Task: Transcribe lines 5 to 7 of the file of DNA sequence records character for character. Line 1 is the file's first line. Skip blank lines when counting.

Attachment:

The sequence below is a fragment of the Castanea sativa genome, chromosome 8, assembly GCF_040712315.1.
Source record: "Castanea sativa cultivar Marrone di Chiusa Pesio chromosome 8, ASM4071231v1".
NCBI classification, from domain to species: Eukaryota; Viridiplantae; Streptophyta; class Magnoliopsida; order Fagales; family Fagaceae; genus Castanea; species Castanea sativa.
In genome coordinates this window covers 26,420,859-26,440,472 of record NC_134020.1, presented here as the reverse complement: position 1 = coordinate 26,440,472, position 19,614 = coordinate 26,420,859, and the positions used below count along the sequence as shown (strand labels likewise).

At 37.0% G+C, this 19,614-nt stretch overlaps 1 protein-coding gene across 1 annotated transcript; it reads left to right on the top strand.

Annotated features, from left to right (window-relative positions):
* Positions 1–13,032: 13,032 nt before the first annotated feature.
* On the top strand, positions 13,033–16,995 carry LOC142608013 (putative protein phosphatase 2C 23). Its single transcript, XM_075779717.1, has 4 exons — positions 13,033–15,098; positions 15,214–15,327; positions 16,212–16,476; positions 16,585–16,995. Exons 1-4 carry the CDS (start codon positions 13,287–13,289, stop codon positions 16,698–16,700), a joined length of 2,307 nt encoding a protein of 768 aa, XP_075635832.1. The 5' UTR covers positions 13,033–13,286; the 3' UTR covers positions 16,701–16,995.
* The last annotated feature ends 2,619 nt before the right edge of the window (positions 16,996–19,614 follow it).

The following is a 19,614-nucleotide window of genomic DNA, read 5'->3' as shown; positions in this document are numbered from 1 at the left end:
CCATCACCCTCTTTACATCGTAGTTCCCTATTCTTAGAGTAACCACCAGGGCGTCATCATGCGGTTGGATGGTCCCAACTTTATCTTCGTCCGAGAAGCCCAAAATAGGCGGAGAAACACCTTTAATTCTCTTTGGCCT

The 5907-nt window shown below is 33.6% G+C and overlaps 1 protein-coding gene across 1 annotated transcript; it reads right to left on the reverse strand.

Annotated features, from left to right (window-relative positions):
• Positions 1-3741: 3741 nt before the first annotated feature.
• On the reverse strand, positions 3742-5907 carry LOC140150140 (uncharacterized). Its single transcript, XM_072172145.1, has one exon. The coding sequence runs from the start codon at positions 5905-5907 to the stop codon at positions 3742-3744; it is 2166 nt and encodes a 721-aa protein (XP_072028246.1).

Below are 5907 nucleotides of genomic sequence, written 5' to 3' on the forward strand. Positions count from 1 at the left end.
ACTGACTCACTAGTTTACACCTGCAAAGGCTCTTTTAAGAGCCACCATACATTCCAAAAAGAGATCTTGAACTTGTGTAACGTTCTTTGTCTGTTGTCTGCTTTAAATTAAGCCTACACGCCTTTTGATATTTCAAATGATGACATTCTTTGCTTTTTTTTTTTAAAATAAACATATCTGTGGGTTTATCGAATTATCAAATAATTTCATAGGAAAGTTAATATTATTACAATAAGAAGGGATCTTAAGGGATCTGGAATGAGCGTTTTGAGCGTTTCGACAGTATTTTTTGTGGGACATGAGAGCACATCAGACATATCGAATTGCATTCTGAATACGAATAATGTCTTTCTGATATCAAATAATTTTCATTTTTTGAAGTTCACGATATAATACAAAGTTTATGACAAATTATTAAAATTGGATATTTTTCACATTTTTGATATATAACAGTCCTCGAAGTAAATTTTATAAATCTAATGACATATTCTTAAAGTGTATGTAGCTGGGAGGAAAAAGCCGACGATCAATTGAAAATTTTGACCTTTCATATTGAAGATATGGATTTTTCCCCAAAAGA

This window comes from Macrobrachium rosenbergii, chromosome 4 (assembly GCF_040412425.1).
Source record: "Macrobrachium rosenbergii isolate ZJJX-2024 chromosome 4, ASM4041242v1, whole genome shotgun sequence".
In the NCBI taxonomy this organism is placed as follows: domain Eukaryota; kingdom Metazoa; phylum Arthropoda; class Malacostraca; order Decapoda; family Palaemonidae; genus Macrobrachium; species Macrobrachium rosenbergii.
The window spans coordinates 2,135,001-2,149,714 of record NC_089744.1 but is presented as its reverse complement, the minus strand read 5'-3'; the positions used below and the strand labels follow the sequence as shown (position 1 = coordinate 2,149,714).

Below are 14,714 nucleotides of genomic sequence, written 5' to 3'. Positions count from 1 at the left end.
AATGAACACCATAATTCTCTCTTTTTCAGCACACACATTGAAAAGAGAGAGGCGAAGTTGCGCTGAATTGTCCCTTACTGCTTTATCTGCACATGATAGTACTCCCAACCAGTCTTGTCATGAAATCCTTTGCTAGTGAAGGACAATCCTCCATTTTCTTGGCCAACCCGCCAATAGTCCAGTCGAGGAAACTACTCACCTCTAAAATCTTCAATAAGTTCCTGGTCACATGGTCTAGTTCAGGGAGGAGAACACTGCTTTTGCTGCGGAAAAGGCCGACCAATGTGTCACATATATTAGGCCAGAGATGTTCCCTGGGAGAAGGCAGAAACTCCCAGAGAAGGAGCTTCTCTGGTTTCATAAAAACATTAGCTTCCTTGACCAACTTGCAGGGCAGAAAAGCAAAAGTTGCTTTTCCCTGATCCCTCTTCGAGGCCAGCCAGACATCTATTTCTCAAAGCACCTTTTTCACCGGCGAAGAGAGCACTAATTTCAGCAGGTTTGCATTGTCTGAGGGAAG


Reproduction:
At 37.0% G+C, this 19,614-nt stretch overlaps 1 protein-coding gene across 1 annotated transcript; it reads left to right on the top strand.

Annotated features, from left to right (window-relative positions):
* Positions 1–13,032: 13,032 nt before the first annotated feature.